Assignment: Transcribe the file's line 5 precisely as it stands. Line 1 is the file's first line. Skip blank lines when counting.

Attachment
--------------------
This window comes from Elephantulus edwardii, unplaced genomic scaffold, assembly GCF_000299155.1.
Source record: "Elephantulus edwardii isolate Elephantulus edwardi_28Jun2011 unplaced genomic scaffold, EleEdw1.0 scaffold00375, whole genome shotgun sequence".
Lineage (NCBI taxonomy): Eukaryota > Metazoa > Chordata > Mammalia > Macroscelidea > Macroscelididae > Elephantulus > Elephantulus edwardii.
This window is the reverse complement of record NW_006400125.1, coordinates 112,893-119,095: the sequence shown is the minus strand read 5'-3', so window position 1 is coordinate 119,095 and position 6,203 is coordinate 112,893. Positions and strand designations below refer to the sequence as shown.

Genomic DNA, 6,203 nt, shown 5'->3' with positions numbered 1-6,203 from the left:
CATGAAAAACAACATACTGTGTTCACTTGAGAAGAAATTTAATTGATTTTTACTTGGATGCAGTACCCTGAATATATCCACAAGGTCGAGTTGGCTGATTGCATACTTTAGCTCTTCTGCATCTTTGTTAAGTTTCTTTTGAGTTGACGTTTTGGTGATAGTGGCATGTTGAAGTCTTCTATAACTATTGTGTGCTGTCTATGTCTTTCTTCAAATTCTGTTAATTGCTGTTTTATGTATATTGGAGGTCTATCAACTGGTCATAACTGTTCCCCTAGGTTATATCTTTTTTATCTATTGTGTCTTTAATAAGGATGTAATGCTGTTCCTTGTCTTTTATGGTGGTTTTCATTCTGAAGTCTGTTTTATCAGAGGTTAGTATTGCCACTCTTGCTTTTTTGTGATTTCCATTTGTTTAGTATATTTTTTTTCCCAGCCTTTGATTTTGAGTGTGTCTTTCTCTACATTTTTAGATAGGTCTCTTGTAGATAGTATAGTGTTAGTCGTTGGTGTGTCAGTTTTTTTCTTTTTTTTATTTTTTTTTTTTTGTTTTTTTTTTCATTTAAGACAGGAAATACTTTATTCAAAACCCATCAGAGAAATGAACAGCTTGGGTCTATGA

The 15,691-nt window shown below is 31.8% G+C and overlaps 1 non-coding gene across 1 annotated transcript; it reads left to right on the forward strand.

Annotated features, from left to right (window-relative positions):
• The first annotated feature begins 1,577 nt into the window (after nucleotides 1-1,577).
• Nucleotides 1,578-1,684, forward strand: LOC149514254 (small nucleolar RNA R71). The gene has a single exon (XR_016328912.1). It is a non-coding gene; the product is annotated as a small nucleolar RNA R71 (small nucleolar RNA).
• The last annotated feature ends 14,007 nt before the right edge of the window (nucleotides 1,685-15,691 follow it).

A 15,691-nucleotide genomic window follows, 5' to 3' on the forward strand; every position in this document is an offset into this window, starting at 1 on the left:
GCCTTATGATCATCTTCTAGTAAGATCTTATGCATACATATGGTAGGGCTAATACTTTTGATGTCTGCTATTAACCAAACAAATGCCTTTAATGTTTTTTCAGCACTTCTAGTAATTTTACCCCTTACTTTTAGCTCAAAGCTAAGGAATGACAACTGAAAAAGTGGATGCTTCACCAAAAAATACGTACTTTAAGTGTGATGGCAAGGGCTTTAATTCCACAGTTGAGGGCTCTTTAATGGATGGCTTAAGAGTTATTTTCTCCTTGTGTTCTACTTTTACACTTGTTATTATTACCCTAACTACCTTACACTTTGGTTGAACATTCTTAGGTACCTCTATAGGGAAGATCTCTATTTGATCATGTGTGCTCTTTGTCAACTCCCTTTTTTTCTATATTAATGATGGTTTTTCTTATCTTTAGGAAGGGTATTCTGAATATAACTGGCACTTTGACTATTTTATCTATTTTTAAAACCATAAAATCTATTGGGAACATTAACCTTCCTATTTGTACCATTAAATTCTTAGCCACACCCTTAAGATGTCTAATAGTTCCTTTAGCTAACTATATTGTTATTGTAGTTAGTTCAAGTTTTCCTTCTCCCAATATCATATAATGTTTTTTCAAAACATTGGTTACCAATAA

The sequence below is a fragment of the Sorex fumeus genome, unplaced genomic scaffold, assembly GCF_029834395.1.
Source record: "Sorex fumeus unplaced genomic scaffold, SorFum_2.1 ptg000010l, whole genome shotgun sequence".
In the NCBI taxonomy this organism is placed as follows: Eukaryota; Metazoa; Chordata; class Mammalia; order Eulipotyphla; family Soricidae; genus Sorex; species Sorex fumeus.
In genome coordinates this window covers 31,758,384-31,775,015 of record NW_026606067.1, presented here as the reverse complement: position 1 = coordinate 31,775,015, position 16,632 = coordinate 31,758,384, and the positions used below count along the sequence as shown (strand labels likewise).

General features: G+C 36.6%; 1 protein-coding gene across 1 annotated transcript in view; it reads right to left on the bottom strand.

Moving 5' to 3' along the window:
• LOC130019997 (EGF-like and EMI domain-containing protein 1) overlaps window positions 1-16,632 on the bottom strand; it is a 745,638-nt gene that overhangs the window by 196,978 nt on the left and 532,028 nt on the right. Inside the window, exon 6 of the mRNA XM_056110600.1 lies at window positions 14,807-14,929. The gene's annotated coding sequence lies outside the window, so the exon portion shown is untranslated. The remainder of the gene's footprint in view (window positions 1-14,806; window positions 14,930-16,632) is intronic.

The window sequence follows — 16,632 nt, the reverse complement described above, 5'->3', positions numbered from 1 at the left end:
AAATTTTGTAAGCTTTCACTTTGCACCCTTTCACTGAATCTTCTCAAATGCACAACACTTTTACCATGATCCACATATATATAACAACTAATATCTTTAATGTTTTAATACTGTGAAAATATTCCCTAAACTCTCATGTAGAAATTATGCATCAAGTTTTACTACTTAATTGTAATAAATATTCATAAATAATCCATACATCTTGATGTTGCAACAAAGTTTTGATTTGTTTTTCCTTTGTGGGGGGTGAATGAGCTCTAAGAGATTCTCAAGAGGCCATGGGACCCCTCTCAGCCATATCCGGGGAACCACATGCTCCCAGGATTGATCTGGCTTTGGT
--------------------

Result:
Genomic DNA, 6,203 nt, shown 5'->3' with positions numbered 1-6,203 from the left: